Everesting is the challenge of climbing 8,848m of elevation in one go, and it has become the official cycling trend of the lockdown. We’re only six months into 2020, and the number of Everesting attempts has already doubled last year’s. What has become the hottest thing on two wheels is making its way into running, and it turns out that if the hill is right, a runner can match a cyclist’s time at this particular feat.
Canadian Ryan Atkins did the second-fastest running Everest attempt last week. The Caledon, Ont., native now lives in Sutton, Que., where he ran his challenge, and for three days was the world (running) record-holder. He was eclipsed on June 13 by Gary Gellin of Mill Valley, Calif., who completed the nearly 9,000m of elevation just eight minutes faster than Atkins did. However, Gellin ran up and cycled down while competing his attempt, so his Everest is considered assisted whereas Atkins’ isn’t.
Until last weekend, when two Canadian cyclists completed an Everest in 11:10 and 10:27, Atkins would’ve been the fastest Canadian over the distance, whether on two wheels or two feet. Here’s how runners are able to gain elevation almost as quickly as a cyclist.
It’s all about the hill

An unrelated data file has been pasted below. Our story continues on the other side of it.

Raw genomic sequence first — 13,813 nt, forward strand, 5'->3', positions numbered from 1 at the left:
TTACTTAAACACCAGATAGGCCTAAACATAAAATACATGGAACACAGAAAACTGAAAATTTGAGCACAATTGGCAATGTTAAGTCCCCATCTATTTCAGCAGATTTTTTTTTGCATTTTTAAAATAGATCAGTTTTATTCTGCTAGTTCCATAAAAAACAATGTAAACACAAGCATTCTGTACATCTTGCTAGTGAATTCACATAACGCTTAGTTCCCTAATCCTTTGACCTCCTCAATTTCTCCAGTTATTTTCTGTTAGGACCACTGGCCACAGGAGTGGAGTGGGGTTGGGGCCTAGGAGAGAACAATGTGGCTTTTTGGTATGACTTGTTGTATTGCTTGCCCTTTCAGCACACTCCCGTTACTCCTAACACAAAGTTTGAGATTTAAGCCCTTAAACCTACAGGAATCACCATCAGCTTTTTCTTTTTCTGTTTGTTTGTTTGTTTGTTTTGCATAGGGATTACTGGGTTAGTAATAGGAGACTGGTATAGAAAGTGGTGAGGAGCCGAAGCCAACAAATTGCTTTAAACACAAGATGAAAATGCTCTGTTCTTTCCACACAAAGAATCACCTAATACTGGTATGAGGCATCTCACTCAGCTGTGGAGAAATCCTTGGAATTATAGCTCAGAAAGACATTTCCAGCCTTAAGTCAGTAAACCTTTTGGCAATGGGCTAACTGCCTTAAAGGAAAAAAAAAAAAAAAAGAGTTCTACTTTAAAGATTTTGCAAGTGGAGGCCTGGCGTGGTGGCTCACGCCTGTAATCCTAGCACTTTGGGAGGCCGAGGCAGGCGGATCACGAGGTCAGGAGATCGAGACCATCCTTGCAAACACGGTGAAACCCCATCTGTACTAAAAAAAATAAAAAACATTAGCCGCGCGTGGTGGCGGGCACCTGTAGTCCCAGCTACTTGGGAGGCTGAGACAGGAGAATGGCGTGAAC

At a certain point, running up a hill is faster than cycling. Atkins’s hill was steep, with 251m of elevation gained over the 950m strip of trail (a 25 per cent gradient). The runner managed his impressive time by walking up and rocketing down (uphill he was around 11 minutes per kilometre and downhill he hit five minutes per kilometre).
It took Atkins a total of 69K to hit 8,848m, whereas it took the Canadian cyclists over 200K to do the same. While running is undeniably hard on the body, so is an extra 131 kilometres of work.
Atkins’s hill was only one mile from his house. He chose it because it was really steep going up, but still runnable going down. “I ran all of the descents, and after running downhill for 11 hours your legs are brutalized. I knew around 35 per cent was the fastest going up and going downhill at around 20 per cent was ideal. I split the difference at 26 per cent and found a descent with nice grass to be easier on my body.” The runner also chose a hill that was long, so he only did 36 laps, which were significantly fewer than the Canadian cyclists, who did 86.
As far as nutrition goes, Atkins says he drank a lot of maple syrup. “I was on my own for the first six hours and then my wife and friends showed up for the final five. I had a basket of water and food. Every lap I took some food. Other than maple syrup, I ate gummies and peanut butter and jam sandwiches. Toward the end I didn’t really want food any more and found that ginger ale was sitting better.”
Atkins will go for his first run since the Everest on Tuesday. He took one day totally off and has been cycling since. Up next for the runner will hopefully be an FKT attempt on Vermont’s Long Trail – the oldest long-distance trail in the U.S. “I’ve wanted to run on it for years. For now the borders are closed, but when they open, I will plan that attempt while we wait for racing to resume. I’m hoping to do the 437K in four and a half days.”